Thursday, December 31, 2009

A Very Full Year

So much has happened in 2009. So much that was good and memorable. I would be remiss to leave out a special day in July when us Chickens were Abroad, enjoying our first family European travels. Some years Chickenblog has done a retrospective, highlighting the special events that made up an entire year. Today I will recall just one special day, as a favor promised to a favorite aunt... this one is for you Carol.

Before we resume our Chickens Abroad travelogue, please be advised: This post is a doozy. Get a snack. Brew some coffee, find the lumbar pillow, stretch. Don't hesitate to schedule an intermission.


We were in the Netherlands and thoroughly enjoying the restful and full days after the big city days in London, Paris and Bruxelles. Even our one day braving Amsterdam traffic was lovely and worthwhile. Leaving Rabbit Hill was hard. We had had a lot of fun there. From this very central part of Holland we were heading south, to an area that is a narrow slip of country nestled snugly between Germany and Belgium. Our GPS, flakey yet indispensable, was aiming for the little town of Valkenburg and a certain castle.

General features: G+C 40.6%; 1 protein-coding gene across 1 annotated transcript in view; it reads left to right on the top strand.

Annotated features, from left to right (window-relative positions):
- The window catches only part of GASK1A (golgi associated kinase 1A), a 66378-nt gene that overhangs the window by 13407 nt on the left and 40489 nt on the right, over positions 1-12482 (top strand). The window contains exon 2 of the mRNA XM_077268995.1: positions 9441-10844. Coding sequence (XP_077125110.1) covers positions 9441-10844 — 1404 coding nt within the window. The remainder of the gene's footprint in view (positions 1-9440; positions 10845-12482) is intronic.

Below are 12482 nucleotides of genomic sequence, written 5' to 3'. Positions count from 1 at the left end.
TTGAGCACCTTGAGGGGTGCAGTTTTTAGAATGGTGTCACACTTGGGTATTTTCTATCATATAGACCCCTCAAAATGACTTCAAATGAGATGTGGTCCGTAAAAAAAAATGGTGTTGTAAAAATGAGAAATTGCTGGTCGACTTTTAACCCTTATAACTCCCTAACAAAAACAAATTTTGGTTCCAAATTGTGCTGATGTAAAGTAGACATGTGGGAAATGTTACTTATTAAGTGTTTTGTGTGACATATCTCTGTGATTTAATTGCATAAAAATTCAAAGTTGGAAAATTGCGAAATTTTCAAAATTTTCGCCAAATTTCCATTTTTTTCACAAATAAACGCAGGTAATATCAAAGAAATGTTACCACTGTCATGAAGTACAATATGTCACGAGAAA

It turns out this is not the Kasteel we were looking for.

Not the moat.

Not the cows.

I suppose if we had brought guide books with us, or if we had bothered to learn to read and speak Dutch, then finding the ancient Kasteelruin Valkenburg would not have been so challenging, but then we might not have discovered this beautiful spot. That would have been a shame.

We aimed for town again and realized that the elusive castle was actually right in front of us, or more accurately: Right above us.

Of course. One of the highest points in Holland would be up.

But first, before any more climbs, we stopped for some local brew.

Then we climbed. The most sacked castle in Europe on the right and the entrance ahead of us...